For the next few days we used the town of Fethiye as our base of riding operations. As in Dalyan, there were so many hotels to choose from that we just wandered around until we found one that felt right. It wasn't the Doruk's charm that won us over (it's a concrete blockhouse) but its economics. Forty dollars bought us a double, a balcony overlooking the Mediterranean, and breakfast. Again, we were almost the only guests. The desk clerk seemed annoyed at the disruption of having to register us (he'd been watching a Bugs Bunny cartoon dubbed in Turkish on the lobby TV).

The next morning we set off in search of the coastal trail we'd been told went about 60 miles southeast down to Patara. Fueled only by ekmek (Turkish bread), honey, almonds, and some Clif bars from home, we pedaled up a grueling dirt-and-rock road that skirted cliffs and gorges. Along the way were stupendous views of the sparkling blue Mediterranean far below. Still, the trail did not lead anywhere near where we thought we were headed. Our "EuroMap of West Turkey" - the best cartographic source available -was accurate for highways but misleading for smaller population centers and secondary roads. (The Turkish army apparently considers data on dirt-and-gravel tracks to be a military secret.) Villages on our map never materialized; others that were not on the map suddenly appeared around a bend. Roads that were identified on the map as passable by car quickly disintegrated into goat trails.

One steep road took us from the town of Oludeniz up to the cliffside village of Faralya, where millions of butterflies flutter in a stunning gorge that can only be reached via a treacherously steep footpath. Far below is the Mediterranean; inland rises the forbidding summit of 6,480-foot Baba Dag -literally, "father mountain," or Big Daddy. Unfortunately, the Faralya Motel, which looks like a down-market version of Hearst Castle, wasn't open for the season. Too bad: it would have made a great base of operations. We could have hired a guide and ridden down to the shore or into the mountainous interior, then returned to relax in a pool overlooking the sea.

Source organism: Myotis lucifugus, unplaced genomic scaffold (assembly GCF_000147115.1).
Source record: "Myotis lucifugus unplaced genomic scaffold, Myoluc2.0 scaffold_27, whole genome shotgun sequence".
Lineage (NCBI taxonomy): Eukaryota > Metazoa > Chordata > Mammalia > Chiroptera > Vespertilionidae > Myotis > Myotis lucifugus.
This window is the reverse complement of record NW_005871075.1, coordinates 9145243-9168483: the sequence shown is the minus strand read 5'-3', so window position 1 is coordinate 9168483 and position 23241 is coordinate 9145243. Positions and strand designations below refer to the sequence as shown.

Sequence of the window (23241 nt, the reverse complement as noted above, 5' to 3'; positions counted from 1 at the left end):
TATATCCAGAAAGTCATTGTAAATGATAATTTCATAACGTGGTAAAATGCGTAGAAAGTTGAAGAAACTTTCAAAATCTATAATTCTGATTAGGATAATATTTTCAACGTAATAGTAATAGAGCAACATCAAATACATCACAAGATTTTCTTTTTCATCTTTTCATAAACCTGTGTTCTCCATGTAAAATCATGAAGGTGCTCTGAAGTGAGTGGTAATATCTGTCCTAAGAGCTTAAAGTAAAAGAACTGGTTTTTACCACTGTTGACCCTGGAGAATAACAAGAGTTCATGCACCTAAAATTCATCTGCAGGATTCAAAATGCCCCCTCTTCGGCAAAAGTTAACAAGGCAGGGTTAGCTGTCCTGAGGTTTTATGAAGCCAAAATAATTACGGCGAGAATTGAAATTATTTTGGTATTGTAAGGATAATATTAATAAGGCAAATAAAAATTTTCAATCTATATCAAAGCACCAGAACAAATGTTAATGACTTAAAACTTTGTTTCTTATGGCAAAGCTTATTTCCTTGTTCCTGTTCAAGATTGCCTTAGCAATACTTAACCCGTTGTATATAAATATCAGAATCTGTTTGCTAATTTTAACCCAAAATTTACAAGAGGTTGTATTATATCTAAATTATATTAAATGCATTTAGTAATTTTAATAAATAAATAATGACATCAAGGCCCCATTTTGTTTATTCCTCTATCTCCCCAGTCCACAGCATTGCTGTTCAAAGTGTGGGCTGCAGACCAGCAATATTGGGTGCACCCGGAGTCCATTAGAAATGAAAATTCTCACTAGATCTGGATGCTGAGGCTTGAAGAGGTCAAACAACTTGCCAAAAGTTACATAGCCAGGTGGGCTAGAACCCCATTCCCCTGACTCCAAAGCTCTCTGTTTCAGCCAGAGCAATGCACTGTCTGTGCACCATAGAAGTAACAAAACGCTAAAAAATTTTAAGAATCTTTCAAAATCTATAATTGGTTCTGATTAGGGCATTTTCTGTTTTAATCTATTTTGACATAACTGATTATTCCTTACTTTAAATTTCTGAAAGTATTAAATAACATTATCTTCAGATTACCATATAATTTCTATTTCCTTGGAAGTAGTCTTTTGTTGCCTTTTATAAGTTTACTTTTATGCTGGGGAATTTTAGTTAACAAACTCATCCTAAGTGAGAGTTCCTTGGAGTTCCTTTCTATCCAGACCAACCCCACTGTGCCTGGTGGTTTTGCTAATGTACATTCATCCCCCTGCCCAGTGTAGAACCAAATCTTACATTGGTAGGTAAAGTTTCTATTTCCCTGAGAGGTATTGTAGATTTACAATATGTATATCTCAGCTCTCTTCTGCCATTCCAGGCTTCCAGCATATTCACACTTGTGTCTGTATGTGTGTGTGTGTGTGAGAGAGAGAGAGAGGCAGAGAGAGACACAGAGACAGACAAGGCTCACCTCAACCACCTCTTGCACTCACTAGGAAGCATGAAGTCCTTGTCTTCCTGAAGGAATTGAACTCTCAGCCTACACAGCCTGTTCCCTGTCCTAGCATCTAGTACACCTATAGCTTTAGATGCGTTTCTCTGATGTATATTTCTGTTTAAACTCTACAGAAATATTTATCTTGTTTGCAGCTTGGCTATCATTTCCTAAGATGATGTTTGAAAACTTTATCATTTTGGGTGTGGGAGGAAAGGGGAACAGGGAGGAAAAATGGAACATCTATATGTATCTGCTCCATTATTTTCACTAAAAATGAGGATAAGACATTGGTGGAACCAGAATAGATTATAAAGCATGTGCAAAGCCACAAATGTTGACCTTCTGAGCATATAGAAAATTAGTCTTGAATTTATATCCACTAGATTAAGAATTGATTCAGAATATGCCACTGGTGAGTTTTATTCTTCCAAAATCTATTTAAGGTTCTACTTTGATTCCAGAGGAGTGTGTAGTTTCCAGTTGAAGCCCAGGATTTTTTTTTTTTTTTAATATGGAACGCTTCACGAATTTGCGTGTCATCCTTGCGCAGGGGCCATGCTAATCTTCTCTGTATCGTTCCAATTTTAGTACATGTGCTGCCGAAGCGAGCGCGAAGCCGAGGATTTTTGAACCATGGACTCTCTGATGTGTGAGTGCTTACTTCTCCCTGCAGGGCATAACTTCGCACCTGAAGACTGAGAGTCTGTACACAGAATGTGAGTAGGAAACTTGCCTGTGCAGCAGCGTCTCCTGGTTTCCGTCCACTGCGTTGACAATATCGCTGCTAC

On the map, it appeared possible to continue southeast from Faralya down to Patara, so we headed up past crumbling rock terraces and the rude huts of goat herders. The trail petered out, but we never felt dangerously lost. We always ran into someone to ask directions: a farmer, a picnicking family, a solitary person walking along the mountain paths. We spoke no more than ten words of Turkish, but much can be accomplished by simply naming a town and following a pointed finger.

For the next few days we biked to archaeological sites selected randomly from our guidebooks. A steep half-day ride took us up to ancient Sidyma, which is now in a Turkish village called Dodurga. A guide named Rasik offered his services as soon as we rolled into town. We gave him a generous $20 because he insisted on carrying my bike on his back as he led us through fields and over low stone walls to the necropolis. After the tour, Rasik took us back to his house, where his wife Bedehar brought us tea and clover-shaped biscuits. Long silences ensued as Erik and I consulted phrasebooks, looking up words in a feeble attempt to make conversation.

Our hosts gazed at us and waited patiently for a word they understood. Across the road a mullah called the faithful to noon prayer. In the yard a rooster crowed. By the time we finished tea, we had learned that Rasik and Bedehar had two daughters in school and that the older girl likes to draw. As we said our good-byes, we had to step over an egg that the family hen had laid on the doorstep.

On another outing we ground up switchback after switchback to ancient Pinara. If I ignored the farmers in Ottoman-style baggy pants and the beasts yoked to plows, the landscape could have passed for southern California.

Just when my brain was about to burst inside my helmet from the exertion, a reward appeared around the final curve: a rock wall 1,500 feet high, pocked with burial vaults. Nearby, marble ruins crumbled in a green glade. A theater that once seated hundreds overlooked the fallen columns of a temple to an unknown deity. Goats grazed between carved sarcophagi nestled among wildflowers, the open stone coffins long empty of their esteemed dead.

As my breathing slowed I became aware of a chorus of bees making pine honey in the hills, the neck bells of goats, the faint click-clack of mating tortoises. There was no human sound until a faint noon prayer call floated up from the minaret of a village far, far below.

I wondered what Felix was up to.

Published in the July/August 2000 issue